Replacement theory is a subset of a larger “white genocide conspiracy theory” which posits that there is a deliberate plot to render the white race extinct through miscegenation, interracial marriage, or non-white immigration. In the post Trump world this fringe theory has gained more mainstream acceptance in the U.S. and Europe. A variation of this theory is the commonly expressed allegation that non-whites have come to take jobs and resources away from whites. This theory is typically cited in initiatives to curb immigration from non-western countries.
In pre-Civil war America, in many places throughout the U.S. Southern States, enslaved Africans outnumbered whites over 9 to 1. And between 1526 and 1864 the U.S. saw over 313 documented slave revolts. Just as slavery provided the backdrop to the founding documents and norms of the U.S. legal system, fear of slavery revolts shaped the laws, social mores, and cultural sensibilities of Americans. Long after the abolition of slavery, these societal obsessions inform our fear of AI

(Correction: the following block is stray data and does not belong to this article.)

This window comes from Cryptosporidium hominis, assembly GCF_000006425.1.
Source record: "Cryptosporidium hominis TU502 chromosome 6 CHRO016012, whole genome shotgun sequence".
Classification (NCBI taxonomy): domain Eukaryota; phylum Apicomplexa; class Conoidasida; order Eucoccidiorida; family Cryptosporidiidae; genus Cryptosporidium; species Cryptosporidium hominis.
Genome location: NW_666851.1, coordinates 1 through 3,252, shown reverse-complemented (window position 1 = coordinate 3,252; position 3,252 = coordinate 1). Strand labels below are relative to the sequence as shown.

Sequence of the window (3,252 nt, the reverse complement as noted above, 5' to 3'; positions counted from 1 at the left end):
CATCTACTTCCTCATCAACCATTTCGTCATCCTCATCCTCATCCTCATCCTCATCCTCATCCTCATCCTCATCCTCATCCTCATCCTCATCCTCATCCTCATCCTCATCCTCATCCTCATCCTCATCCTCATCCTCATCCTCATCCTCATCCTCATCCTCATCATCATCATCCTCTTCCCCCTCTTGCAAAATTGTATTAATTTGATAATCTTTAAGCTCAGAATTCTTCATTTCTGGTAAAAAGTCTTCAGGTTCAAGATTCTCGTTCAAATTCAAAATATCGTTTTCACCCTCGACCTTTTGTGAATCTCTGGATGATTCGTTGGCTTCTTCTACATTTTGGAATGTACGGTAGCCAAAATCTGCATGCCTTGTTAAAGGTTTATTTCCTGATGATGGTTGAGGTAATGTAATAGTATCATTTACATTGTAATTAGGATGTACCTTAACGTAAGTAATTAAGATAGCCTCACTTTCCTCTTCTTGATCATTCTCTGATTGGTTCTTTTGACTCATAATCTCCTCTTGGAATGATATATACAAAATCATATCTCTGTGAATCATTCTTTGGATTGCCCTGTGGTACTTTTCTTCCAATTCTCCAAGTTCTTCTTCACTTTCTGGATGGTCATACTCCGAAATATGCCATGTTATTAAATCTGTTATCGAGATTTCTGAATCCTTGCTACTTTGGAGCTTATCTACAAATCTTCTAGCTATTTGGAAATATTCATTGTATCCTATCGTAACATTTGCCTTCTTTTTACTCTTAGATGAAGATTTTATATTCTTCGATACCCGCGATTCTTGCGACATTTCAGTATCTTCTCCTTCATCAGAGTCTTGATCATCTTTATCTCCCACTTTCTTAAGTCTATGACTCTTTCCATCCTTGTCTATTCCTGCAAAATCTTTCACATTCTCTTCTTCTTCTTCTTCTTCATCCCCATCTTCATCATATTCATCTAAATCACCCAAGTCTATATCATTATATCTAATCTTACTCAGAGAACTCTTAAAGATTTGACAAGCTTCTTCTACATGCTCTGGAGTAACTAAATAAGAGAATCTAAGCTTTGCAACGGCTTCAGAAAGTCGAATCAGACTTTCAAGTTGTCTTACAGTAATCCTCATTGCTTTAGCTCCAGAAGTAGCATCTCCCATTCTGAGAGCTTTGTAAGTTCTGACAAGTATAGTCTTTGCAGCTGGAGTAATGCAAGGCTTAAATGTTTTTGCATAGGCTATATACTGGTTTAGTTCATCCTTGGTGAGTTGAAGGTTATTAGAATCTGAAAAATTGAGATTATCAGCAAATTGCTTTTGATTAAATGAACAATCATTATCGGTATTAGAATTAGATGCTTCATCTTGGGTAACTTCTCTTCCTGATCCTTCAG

Atlantic Slavery engendered a pathology of fear, addition, and dependency in its perpetrators and beneficiaries. On the one hand they feared revolt from this ‘subhuman’ population. Nonetheless the addiction to, and dependency on their labor induced society to continue to breed them. The result were societies in which the ‘subhuman’, outnumbered the humans. Mainstream American thought denied the idea that enslaved people possessed intelligence or the ability for higher order thinking, yet the same proponents of this thought rushed to create laws which prevented them from access to literacy and learning. Proponents of slavery, and their enablers, publicly declared that the enslaved Africans were happy with there lot as slaves, yet despite their professed belief in this idea, they also obsessively feared slave revolts.
At the time of this writing, there are twice the number of smart devices than humans on earth. By 2030 IoT devices will outnumber humans over 4 to 1. Despite our awareness of these devices and the popular fear that these devices will replace our labor, we promote or facilitate their continued production partially because of our learned dependence on them.